Even when Vladek is sick or physically unable to work, his friends help him survive. Toward the end of the war, life devolved to survival. Helping others put yourself at risk. Only if there was some personal benefit would anyone help another. Because of this mentality, both Anja and Vladek survive Auschwitz.
Using Animals to Portray Relationships
Spiegelman’s focus on relationships and how people interact is perhaps the main focus of the story, beyond that of his parents’ experiences in the concentration camps. Art shows how people will stand up and care for one another, even when it means putting their own life at risk. But, he also shows the lengths people will go to harm others out of greed or malice.
Throughout Maus, Spiegelman draws his characters as animals: rats, cats, pigs and frogs. This allows the reader to differentiate the characters rather easily, and provides insight to the relationships between them. Cats are the Germans, who then prey on the mice (the Jewish people). This type of anthropomorphic representation allows Art to tell his story without burdening it with additional textual explanation.
Art’s relationship with his father is a bit more complex. Vladek is a demanding person. Both Art and his second wife, Mala, are unable to live up to his expectations. Their interactions not only introduce the story about Vladek’s past, but also provide insight to his guilt.
There is the residual survivor guilt that Vladek feels, but there is also guilt over the death of his son, Richieu, and the later loss of Anja to suicide when Art is 20. Vladek places some of the blame on Art. Art turns to a therapist and his wife, Francoise, to help deal with this guilt.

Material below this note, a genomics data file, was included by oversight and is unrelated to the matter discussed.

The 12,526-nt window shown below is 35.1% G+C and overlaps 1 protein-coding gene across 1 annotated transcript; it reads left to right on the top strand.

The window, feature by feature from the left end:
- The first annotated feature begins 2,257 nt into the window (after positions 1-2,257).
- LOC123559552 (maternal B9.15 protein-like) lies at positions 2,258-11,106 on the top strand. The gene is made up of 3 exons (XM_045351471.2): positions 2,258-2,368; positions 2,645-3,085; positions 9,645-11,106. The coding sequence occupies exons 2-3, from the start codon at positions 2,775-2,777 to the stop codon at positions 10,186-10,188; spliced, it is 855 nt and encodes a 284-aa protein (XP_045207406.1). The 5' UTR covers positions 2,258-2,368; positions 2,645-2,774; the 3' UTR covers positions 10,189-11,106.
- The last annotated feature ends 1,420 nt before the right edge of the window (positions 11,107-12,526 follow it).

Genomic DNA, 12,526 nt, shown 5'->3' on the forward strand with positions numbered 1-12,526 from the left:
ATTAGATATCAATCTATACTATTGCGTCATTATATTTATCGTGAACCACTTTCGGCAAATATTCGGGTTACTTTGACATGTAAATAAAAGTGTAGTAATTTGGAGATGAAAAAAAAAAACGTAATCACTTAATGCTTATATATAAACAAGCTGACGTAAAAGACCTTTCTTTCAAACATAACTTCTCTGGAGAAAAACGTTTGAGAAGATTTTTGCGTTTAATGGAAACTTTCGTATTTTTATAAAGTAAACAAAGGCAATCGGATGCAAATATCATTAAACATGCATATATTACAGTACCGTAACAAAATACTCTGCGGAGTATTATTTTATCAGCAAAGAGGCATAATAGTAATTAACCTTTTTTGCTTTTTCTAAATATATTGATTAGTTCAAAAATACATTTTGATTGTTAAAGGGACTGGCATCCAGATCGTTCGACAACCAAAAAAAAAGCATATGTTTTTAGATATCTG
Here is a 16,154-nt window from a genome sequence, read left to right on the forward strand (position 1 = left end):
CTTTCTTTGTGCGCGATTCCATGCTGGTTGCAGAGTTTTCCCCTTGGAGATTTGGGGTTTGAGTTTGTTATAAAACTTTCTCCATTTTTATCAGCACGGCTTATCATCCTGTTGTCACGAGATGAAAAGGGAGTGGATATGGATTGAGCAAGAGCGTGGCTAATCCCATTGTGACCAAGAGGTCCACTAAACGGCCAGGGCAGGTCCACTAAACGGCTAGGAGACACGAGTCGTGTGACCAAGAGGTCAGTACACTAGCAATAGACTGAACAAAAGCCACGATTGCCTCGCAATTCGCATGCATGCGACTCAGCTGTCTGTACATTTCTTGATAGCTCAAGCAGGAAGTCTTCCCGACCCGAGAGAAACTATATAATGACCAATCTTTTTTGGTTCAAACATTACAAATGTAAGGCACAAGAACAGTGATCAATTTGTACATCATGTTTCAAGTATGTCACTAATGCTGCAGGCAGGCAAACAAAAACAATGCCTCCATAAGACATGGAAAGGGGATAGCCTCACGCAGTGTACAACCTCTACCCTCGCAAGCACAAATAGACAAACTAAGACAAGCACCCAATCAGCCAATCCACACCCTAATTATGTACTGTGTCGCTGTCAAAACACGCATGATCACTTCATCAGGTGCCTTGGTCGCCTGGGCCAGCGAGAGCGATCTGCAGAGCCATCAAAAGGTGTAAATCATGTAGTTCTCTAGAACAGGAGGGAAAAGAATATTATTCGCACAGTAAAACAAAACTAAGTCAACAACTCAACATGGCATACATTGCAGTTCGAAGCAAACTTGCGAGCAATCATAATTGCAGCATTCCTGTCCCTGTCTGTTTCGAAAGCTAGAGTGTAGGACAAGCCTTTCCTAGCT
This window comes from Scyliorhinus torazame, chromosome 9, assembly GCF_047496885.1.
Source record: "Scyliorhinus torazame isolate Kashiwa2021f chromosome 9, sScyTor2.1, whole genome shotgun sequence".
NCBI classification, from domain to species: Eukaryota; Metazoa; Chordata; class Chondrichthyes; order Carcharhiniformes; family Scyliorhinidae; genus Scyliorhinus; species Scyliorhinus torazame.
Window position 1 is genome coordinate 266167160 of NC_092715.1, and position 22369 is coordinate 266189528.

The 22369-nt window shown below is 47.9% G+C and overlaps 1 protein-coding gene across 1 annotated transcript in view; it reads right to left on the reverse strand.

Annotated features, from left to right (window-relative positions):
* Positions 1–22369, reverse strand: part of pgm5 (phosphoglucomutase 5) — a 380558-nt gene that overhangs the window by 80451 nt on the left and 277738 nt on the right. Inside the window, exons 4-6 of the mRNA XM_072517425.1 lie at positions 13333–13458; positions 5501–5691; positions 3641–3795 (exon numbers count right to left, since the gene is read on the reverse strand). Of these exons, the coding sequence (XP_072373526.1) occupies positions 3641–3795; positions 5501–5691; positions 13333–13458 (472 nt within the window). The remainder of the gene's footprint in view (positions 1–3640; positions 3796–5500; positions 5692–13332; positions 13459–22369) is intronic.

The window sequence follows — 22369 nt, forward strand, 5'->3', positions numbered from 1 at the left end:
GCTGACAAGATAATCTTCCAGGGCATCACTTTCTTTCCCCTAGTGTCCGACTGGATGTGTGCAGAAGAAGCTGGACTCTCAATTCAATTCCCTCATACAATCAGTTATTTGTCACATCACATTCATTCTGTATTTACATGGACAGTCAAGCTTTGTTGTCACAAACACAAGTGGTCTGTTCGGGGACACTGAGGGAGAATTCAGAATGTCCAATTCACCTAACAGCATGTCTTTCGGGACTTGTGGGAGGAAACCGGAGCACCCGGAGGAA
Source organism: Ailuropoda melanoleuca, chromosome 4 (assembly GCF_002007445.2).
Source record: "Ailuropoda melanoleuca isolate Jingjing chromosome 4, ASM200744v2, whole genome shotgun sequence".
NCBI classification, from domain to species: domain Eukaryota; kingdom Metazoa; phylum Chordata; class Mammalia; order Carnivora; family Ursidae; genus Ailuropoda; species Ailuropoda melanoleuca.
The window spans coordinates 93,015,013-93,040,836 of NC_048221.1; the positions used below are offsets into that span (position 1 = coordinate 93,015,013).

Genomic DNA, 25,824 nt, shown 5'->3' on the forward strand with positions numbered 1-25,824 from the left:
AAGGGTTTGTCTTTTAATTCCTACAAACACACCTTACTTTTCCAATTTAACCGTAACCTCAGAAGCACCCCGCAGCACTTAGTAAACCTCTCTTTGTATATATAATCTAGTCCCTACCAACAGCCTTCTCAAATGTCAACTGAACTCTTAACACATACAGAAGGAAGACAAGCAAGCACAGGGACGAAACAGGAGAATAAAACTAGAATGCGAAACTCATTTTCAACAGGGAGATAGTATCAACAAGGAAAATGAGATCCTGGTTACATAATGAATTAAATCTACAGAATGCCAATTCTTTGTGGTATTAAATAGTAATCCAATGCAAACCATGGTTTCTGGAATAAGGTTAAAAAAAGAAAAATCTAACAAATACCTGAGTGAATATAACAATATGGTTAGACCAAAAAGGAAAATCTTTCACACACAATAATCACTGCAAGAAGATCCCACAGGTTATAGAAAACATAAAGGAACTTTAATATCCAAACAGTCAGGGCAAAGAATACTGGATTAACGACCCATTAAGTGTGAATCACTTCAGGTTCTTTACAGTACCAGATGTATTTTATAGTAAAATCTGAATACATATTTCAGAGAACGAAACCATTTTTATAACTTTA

Both Francoise and Pavel help Art sort through his feelings regarding his family. These feelings then metamorphose into the story of Maus. Art cares about his father, as shown by his concern over Vladek’s health and hospitalization, but Art is equally frustrated by his father’s actions and words that serve more to belittle than to encourage. In the end, as Vladek comes to the end of his life, he calls out to Art, but says the name ‘Richieu’. This emphasizes how Art is never considered the chosen son.
Art Spiegelman’s Maus is a graphic novel of a son hearing the story of his father and mother’s persecution in the days of the Nazis. His father Vladek grew up in Poland and married Anja, and later they both end up in concentration camps. They survive, but their son Richieu is poisoned by his aunt who was trying to save him from the fate of the camps. Vladek and Anja survive, but Anja later kills herself, and Vladek is left guilty and disparages his son, Art. Vladek’s last words are of his first son.
Spiegelman portrays his characters as animals in order to allow the reader to decipher their personality and characteristics based on this generalization. In addition, he uses his interactions with his father in the present tense as a way to frame, or set up the action in the past.
Art’s interactions with his father show how guilt can damage your relationship with others, as well as bring harm to yourself. Maus can be seen as cathartic in trying to improve Art’s relationship with his father, but it also stands as a tribute to Art’s family, and to himself, for understanding and overcoming the pain and remorse associated with guilt.